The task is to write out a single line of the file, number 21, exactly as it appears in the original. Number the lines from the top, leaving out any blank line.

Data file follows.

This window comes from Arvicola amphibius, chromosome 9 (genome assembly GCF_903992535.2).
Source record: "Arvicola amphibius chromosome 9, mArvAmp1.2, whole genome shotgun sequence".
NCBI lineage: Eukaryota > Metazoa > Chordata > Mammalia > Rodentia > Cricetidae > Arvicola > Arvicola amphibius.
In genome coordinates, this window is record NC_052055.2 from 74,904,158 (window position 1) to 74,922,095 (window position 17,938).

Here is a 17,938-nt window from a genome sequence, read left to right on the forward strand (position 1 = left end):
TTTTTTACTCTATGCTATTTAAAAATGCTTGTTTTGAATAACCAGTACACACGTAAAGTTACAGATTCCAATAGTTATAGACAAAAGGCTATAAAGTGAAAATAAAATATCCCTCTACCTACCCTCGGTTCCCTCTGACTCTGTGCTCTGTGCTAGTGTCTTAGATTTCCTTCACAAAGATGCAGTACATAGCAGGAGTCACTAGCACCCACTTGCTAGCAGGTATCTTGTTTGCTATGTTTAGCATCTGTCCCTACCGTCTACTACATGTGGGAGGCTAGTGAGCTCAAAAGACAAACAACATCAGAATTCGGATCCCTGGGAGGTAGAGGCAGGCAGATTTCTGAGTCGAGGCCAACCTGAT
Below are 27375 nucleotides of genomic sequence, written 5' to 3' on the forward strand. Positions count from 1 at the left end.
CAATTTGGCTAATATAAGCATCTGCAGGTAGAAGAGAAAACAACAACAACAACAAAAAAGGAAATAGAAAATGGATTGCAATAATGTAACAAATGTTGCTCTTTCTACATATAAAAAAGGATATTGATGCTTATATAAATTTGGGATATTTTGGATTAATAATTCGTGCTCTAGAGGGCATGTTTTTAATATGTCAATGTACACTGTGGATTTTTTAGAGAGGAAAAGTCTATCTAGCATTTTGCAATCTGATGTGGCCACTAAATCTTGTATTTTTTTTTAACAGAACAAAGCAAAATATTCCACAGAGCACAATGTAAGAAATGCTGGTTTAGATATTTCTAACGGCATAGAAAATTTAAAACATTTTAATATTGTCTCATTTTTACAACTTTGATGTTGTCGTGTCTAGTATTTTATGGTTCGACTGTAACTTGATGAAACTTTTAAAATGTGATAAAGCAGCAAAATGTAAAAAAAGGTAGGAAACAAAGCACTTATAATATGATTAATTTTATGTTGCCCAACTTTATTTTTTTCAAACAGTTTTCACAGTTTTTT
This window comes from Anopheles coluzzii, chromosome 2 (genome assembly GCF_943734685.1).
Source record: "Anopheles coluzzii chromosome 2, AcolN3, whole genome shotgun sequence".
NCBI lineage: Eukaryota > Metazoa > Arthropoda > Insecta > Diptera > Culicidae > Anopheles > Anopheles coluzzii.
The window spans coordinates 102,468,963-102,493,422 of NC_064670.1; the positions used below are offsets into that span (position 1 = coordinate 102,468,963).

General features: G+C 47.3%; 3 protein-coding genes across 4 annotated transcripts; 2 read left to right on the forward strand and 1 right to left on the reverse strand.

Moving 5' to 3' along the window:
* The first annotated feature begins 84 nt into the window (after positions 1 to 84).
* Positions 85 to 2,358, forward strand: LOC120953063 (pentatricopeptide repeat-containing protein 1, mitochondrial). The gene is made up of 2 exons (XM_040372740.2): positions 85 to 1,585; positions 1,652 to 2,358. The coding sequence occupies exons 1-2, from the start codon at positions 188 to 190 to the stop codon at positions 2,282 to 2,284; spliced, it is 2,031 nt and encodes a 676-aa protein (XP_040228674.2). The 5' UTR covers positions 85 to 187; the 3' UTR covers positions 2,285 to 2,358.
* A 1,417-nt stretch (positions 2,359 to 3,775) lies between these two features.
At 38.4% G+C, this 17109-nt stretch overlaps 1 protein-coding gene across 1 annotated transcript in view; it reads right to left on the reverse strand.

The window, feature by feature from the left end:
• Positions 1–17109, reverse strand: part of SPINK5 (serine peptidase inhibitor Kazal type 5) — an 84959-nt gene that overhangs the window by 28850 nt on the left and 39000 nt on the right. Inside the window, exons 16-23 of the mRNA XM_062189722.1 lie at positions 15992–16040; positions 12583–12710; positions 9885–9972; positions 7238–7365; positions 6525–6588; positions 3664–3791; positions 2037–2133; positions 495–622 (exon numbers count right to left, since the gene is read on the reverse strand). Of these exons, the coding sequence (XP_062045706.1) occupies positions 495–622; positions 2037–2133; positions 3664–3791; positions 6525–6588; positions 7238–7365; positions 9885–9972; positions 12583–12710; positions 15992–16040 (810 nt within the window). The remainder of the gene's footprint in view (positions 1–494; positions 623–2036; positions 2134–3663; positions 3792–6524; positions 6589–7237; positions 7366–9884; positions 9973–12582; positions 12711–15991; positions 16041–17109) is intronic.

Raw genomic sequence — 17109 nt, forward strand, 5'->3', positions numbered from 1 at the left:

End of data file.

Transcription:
Raw genomic sequence — 17109 nt, forward strand, 5'->3', positions numbered from 1 at the left: